Wednesday, December 5, 2012

Should Phone Carriers Be Required to Save Texts?

Courtesy of DamnYouAutoCorrect

CNET is reporting that law enforcement officials throughout the country are asking Congress to mandate how long cellular phone providers store text messages.

Understandably, people from both sides of the aisle are crying about the invasion of privacy and how the country is continually transforming into a police state.  Dear readers, I am hereto calm your fears and let you know that all will be well in the world no matter what happens.

Here's the rules of the game as they exist right now.  Phone companies keep your call records for as little as 6 months and as much as 7 years depending on the provider.  These records are who you call, who calls you, how long the call lasts, and the pedigree information you gave to sign up for the phone.

To obtain copies of these records the police must seek a subpoena.  The police bring the case to the district attorney's office, where it is screened by an ADA.  The ADA decides if there is enough to open a file and begin a formal investigation where subpoenas are required.  The subpoena is not reviewed by a judge for probable cause prior to sending it.

Text messages, voicemails, emails, and other phone content is not included in this subpoena.  In New York, a person is considered to have greater privacy in this information so the court requires the police to seek a search warrant.  This is a sworn document or testimony requiring the police to lay out their evidence to the judge and show reasonable cause to believe they will find some evidence of a crime in those materials.  If there is, the judge will grant the search warrant.  If not, the judge does not grant the warrant.

According to the CNET article, 6 billion text messages are sent a day.  That is an incredible amount of data that requires tons of storage, which is why most companies do not save any text data past a few days.  The police and prosecutors are at a disadvantage due to this.

If we find out about text messages at the time the crime occurs, say a DWI accident where the driver was texting, we can send a letter to the cell phone provider demanding they preserve the text messages.  This does not give us the right to look at the messages, but puts the company on notice to save the messages from deletion so that we can make an application for a search warrant.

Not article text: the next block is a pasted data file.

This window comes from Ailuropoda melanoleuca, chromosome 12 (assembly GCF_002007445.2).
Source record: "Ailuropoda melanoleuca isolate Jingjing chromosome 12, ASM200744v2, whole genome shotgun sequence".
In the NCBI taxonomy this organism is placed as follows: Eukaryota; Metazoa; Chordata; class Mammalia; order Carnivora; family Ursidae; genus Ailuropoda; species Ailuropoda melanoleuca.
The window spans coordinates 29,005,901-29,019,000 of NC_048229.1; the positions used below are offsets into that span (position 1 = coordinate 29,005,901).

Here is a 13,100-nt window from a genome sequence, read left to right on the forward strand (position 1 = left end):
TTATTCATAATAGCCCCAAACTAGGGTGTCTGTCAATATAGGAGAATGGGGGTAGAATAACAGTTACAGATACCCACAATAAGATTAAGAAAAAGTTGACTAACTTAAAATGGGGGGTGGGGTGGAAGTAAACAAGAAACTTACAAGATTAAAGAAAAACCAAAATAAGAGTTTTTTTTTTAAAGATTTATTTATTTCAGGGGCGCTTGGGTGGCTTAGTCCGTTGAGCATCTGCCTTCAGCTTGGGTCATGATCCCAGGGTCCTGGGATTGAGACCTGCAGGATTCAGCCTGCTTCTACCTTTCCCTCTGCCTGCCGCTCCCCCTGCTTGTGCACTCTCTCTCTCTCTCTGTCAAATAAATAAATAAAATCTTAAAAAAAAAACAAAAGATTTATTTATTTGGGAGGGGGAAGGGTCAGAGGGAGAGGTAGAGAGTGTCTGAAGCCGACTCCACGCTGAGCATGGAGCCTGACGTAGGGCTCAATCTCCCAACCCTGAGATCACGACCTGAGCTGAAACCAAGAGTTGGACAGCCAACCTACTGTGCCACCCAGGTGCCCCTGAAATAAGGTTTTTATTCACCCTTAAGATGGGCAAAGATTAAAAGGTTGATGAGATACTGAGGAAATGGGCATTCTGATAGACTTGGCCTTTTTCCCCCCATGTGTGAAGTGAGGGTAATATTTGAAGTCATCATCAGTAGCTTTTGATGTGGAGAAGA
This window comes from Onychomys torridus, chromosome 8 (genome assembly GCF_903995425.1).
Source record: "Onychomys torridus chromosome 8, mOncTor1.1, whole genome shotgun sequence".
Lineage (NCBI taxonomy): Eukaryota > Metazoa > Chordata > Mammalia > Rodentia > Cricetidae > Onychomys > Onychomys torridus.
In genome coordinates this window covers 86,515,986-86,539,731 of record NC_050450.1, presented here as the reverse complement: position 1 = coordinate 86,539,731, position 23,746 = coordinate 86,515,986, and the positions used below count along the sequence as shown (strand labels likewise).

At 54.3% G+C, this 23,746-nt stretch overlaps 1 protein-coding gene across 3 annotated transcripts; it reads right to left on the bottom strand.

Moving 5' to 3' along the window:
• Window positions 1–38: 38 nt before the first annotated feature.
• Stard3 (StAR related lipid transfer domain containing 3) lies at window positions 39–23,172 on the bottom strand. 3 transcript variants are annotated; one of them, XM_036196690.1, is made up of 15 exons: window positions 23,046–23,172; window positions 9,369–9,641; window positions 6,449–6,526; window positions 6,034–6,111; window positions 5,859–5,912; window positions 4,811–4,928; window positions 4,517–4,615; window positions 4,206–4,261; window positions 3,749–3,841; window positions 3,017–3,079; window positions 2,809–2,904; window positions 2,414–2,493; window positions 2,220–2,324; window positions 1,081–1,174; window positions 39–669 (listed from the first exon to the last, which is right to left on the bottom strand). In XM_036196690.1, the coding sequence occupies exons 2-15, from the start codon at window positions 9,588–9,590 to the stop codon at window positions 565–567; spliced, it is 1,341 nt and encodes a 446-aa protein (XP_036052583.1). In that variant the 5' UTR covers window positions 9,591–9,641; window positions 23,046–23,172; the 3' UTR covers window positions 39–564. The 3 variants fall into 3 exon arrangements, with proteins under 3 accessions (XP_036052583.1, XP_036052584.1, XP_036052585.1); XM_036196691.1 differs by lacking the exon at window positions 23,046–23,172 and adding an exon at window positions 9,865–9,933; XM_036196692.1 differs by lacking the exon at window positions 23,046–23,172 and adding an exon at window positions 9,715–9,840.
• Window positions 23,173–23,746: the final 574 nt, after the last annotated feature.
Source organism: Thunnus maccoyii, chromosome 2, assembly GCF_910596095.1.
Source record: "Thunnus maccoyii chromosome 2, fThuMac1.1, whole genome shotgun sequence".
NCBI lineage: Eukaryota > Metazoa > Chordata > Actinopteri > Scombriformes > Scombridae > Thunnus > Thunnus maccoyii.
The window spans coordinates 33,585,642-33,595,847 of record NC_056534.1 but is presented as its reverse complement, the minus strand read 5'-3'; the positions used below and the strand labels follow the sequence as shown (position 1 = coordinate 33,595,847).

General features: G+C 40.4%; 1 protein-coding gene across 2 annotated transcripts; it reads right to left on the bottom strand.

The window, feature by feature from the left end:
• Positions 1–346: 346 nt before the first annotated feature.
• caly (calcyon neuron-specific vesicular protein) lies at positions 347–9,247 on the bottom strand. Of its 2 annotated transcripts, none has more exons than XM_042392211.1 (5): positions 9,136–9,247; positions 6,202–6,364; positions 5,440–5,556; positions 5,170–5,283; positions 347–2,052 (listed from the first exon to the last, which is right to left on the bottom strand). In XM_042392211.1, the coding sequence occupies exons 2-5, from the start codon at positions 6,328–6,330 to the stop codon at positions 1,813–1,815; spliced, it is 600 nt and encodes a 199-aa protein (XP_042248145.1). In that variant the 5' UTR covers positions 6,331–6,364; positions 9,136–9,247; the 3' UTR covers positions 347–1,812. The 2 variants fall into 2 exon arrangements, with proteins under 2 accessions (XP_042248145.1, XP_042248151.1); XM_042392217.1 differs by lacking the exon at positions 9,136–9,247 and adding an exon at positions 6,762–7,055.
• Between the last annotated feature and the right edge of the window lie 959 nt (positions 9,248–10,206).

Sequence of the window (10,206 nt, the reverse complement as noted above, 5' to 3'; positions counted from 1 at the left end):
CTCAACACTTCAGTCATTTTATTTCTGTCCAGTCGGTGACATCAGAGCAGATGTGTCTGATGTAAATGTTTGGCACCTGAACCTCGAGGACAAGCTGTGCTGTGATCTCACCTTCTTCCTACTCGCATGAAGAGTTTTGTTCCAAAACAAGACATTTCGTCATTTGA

What about the case that takes months to develop?  A murder conspiracy that gets solved through DNA testing or any other case where suspects don't arise for months or years after the crime?  Well, in current times, those text messages are gone forever unless some person saved them on their phone.  Even if they have probable cause to believe there is evidence of the crime in the text messages, the police cannot retrieve possibly devastating evidence.

Every criminal statute and privacy invasion law comes down to balancing.  Does the need for the statute or law outweigh the invasion of privacy?  Should phone companies be required to keep text messages in case they are needed to investigate a crime?  Or is this a step in the direction of big brother that is ripe for abuse?  Every law that is passed that expands police powers, it is open for abuse.  But Congress figures the overall benefits of finding and prosecuting those responsible for heinous crimes outweighs the possibility of abuse.  Is this the same situation?  Or as a society do we consider our texts more sacred and private than the records of who we call?

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